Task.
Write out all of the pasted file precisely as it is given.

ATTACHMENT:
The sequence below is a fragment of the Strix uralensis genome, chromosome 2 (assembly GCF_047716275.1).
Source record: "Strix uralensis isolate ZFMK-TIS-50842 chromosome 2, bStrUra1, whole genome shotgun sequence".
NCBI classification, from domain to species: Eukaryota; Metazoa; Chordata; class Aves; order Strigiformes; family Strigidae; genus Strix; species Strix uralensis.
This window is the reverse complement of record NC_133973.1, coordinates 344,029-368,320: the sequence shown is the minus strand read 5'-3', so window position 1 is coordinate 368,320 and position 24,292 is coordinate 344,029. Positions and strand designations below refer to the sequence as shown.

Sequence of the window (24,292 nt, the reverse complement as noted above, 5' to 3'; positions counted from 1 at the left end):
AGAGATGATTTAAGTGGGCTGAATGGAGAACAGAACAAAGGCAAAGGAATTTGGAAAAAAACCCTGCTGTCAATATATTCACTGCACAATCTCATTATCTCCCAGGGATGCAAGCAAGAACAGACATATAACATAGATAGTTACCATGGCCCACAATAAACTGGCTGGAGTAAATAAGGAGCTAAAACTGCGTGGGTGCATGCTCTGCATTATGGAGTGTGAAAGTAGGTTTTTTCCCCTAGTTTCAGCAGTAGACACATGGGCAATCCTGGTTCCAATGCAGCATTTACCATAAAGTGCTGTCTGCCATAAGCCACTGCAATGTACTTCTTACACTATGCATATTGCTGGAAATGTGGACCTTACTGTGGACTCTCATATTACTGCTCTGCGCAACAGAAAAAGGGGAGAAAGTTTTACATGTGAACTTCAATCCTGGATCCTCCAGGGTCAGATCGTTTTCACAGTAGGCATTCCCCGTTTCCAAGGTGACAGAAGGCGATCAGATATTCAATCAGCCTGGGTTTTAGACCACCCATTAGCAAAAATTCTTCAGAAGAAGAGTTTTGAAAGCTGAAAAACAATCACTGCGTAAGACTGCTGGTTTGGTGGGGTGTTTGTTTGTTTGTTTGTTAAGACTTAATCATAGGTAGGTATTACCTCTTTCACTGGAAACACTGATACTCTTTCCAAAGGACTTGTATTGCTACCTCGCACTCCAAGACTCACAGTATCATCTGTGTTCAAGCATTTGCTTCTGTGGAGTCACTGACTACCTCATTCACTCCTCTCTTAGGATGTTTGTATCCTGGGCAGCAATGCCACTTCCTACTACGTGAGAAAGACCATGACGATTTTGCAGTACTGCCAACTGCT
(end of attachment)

The sequence below is a fragment of the Strix uralensis genome, chromosome 2 (assembly GCF_047716275.1).
Source record: "Strix uralensis isolate ZFMK-TIS-50842 chromosome 2, bStrUra1, whole genome shotgun sequence".
NCBI classification, from domain to species: Eukaryota; Metazoa; Chordata; class Aves; order Strigiformes; family Strigidae; genus Strix; species Strix uralensis.
This window is the reverse complement of record NC_133973.1, coordinates 344,029-368,320: the sequence shown is the minus strand read 5'-3', so window position 1 is coordinate 368,320 and position 24,292 is coordinate 344,029. Positions and strand designations below refer to the sequence as shown.

Sequence of the window (24,292 nt, the reverse complement as noted above, 5' to 3'; positions counted from 1 at the left end):
AGAGATGATTTAAGTGGGCTGAATGGAGAACAGAACAAAGGCAAAGGAATTTGGAAAAAAACCCTGCTGTCAATATATTCACTGCACAATCTCATTATCTCCCAGGGATGCAAGCAAGAACAGACATATAACATAGATAGTTACCATGGCCCACAATAAACTGGCTGGAGTAAATAAGGAGCTAAAACTGCGTGGGTGCATGCTCTGCATTATGGAGTGTGAAAGTAGGTTTTTTCCCCTAGTTTCAGCAGTAGACACATGGGCAATCCTGGTTCCAATGCAGCATTTACCATAAAGTGCTGTCTGCCATAAGCCACTGCAATGTACTTCTTACACTATGCATATTGCTGGAAATGTGGACCTTACTGTGGACTCTCATATTACTGCTCTGCGCAACAGAAAAAGGGGAGAAAGTTTTACATGTGAACTTCAATCCTGGATCCTCCAGGGTCAGATCGTTTTCACAGTAGGCATTCCCCGTTTCCAAGGTGACAGAAGGCGATCAGATATTCAATCAGCCTGGGTTTTAGACCACCCATTAGCAAAAATTCTTCAGAAGAAGAGTTTTGAAAGCTGAAAAACAATCACTGCGTAAGACTGCTGGTTTGGTGGGGTGTTTGTTTGTTTGTTTGTTAAGACTTAATCATAGGTAGGTATTACCTCTTTCACTGGAAACACTGATACTCTTTCCAAAGGACTTGTATTGCTACCTCGCACTCCAAGACTCACAGTATCATCTGTGTTCAAGCATTTGCTTCTGTGGAGTCACTGACTACCTCATTCACTCCTCTCTTAGGATGTTTGTATCCTGGGCAGCAATGCCACTTCCTACTACGTGAGAAAGACCATGACGATTTTGCAGTACTGCCAACTGCT